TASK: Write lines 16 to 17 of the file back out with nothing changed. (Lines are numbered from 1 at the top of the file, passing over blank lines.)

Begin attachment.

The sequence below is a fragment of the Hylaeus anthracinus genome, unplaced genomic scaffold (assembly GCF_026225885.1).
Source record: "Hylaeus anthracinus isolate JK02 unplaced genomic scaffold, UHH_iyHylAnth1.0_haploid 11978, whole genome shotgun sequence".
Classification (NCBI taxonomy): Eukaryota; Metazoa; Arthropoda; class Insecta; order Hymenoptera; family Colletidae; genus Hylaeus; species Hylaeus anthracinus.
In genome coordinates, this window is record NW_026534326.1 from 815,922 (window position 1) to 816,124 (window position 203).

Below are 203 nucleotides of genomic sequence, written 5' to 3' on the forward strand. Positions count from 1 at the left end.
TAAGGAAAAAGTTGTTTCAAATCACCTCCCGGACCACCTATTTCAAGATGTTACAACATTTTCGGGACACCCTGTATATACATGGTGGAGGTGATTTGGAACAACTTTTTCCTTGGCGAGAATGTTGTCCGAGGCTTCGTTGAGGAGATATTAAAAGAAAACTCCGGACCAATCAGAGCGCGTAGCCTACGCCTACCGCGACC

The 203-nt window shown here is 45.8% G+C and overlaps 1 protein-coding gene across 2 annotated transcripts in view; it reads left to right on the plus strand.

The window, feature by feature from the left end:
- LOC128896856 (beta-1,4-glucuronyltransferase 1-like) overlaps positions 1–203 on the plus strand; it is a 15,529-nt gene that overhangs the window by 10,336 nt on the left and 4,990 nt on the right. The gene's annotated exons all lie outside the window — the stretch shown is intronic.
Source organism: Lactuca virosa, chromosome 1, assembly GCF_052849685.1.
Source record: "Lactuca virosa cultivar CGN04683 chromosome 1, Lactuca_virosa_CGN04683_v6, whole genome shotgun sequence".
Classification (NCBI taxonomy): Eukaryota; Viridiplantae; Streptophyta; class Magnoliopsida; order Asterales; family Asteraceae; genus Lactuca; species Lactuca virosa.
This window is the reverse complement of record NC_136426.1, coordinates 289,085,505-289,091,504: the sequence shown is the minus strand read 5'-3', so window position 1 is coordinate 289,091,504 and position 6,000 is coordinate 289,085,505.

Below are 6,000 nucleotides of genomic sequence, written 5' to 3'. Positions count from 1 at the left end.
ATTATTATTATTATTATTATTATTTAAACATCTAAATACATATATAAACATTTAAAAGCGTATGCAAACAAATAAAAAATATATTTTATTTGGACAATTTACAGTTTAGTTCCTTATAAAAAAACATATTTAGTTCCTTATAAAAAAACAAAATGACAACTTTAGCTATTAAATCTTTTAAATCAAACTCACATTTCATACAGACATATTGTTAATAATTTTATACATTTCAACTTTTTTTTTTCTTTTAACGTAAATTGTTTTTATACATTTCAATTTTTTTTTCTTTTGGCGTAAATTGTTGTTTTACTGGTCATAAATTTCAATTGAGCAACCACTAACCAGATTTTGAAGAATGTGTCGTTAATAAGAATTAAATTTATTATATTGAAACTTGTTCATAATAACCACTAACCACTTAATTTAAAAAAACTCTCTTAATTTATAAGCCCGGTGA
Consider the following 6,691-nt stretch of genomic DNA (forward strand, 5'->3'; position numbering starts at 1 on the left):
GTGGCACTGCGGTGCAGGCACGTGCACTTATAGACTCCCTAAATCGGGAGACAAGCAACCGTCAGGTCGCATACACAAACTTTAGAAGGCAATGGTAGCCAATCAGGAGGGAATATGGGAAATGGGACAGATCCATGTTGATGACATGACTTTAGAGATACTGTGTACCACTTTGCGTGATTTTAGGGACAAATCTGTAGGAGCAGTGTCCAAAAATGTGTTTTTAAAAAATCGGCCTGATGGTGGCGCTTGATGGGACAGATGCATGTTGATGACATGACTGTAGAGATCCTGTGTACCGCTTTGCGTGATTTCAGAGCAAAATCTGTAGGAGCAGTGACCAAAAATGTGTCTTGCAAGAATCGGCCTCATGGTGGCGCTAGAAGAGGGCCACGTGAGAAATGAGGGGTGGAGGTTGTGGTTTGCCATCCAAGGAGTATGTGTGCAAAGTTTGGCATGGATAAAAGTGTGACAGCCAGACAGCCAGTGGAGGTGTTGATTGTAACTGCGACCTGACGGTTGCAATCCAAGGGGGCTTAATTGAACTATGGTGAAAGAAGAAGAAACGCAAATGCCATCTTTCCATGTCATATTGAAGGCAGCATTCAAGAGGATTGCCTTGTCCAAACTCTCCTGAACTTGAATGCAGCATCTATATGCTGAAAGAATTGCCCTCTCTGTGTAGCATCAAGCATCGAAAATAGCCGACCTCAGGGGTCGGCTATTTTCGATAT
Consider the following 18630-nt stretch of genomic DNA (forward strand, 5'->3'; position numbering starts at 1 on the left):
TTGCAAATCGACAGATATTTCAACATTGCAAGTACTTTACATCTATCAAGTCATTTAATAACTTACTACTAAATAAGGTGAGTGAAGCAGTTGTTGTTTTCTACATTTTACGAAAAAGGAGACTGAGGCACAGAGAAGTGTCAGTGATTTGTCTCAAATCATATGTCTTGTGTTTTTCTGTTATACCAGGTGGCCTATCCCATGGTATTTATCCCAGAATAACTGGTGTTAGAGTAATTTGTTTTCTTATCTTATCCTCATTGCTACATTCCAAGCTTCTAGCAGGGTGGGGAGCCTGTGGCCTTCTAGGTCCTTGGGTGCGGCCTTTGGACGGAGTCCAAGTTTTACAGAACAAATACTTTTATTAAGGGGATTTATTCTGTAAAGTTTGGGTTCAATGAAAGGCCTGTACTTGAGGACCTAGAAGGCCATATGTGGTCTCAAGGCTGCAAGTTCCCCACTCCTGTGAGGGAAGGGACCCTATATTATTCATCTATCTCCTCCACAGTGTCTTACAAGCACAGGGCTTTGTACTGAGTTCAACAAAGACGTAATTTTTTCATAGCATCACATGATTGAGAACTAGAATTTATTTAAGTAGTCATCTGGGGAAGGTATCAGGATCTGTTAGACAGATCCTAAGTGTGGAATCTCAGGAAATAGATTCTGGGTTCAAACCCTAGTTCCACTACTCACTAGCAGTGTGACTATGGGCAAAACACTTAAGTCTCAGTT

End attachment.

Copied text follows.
Consider the following 6,691-nt stretch of genomic DNA (forward strand, 5'->3'; position numbering starts at 1 on the left):
GTGGCACTGCGGTGCAGGCACGTGCACTTATAGACTCCCTAAATCGGGAGACAAGCAACCGTCAGGTCGCATACACAAACTTTAGAAGGCAATGGTAGCCAATCAGGAGGGAATATGGGAAATGGGACAGATCCATGTTGATGACATGACTTTAGAGATACTGTGTACCACTTTGCGTGATTTTAGGGACAAATCTGTAGGAGCAGTGTCCAAAAATGTGTTTTTAAAAAATCGGCCTGATGGTGGCGCTTGATGGGACAGATGCATGTTGATGACATGACTGTAGAGATCCTGTGTACCGCTTTGCGTGATTTCAGAGCAAAATCTGTAGGAGCAGTGACCAAAAATGTGTCTTGCAAGAATCGGCCTCATGGTGGCGCTAGAAGAGGGCCACGTGAGAAATGAGGGGTGGAGGTTGTGGTTTGCCATCCAAGGAGTATGTGTGCAAAGTTTGGCATGGATAAAAGTGTGACAGCCAGACAGCCAGTGGAGGTGTTGATTGTAACTGCGACCTGACGGTTGCAATCCAAGGGGGCTTAATTGAACTATGGTGAAAGAAGAAGAAACGCAAATGCCATCTTTCCATGTCATATTGAAGGCAGCATTCAAGAGGATTGCCTTGTCCAAACTCTCCTGAACTTGAATGCAGCATCTATATGCTGAAAGAATTGCCCTCTCTGTGTAGCATCAAGCATCGAAAATAGCCGACCTCAGGGGTCGGCTATTTTCGATAT